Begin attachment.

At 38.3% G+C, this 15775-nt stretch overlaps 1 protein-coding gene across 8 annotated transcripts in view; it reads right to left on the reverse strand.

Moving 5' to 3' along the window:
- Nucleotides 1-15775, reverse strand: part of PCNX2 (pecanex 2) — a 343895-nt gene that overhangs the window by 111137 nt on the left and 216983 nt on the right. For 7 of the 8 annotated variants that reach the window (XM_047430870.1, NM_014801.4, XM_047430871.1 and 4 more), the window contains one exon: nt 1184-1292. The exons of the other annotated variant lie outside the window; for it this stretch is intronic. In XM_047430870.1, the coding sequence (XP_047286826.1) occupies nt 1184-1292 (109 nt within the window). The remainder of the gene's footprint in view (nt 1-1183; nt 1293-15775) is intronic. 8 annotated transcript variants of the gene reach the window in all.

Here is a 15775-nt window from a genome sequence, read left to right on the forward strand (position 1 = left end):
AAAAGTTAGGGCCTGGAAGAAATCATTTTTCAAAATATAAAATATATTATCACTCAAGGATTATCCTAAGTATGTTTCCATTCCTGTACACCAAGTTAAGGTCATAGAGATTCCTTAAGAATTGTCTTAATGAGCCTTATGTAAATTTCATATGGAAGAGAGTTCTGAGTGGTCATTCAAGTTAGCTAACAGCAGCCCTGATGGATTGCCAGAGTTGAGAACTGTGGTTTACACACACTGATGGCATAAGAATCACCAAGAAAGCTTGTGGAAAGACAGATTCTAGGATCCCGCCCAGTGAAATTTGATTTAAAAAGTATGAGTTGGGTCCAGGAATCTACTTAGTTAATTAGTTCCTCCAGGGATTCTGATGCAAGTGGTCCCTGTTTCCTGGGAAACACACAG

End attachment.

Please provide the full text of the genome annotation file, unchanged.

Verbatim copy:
At 38.3% G+C, this 15775-nt stretch overlaps 1 protein-coding gene across 8 annotated transcripts in view; it reads right to left on the reverse strand.

Moving 5' to 3' along the window:
- Nucleotides 1-15775, reverse strand: part of PCNX2 (pecanex 2) — a 343895-nt gene that overhangs the window by 111137 nt on the left and 216983 nt on the right. For 7 of the 8 annotated variants that reach the window (XM_047430870.1, NM_014801.4, XM_047430871.1 and 4 more), the window contains one exon: nt 1184-1292. The exons of the other annotated variant lie outside the window; for it this stretch is intronic. In XM_047430870.1, the coding sequence (XP_047286826.1) occupies nt 1184-1292 (109 nt within the window). The remainder of the gene's footprint in view (nt 1-1183; nt 1293-15775) is intronic. 8 annotated transcript variants of the gene reach the window in all.

Here is a 15775-nt window from a genome sequence, read left to right on the forward strand (position 1 = left end):
AAAAGTTAGGGCCTGGAAGAAATCATTTTTCAAAATATAAAATATATTATCACTCAAGGATTATCCTAAGTATGTTTCCATTCCTGTACACCAAGTTAAGGTCATAGAGATTCCTTAAGAATTGTCTTAATGAGCCTTATGTAAATTTCATATGGAAGAGAGTTCTGAGTGGTCATTCAAGTTAGCTAACAGCAGCCCTGATGGATTGCCAGAGTTGAGAACTGTGGTTTACACACACTGATGGCATAAGAATCACCAAGAAAGCTTGTGGAAAGACAGATTCTAGGATCCCGCCCAGTGAAATTTGATTTAAAAAGTATGAGTTGGGTCCAGGAATCTACTTAGTTAATTAGTTCCTCCAGGGATTCTGATGCAAGTGGTCCCTGTTTCCTGGGAAACACACAG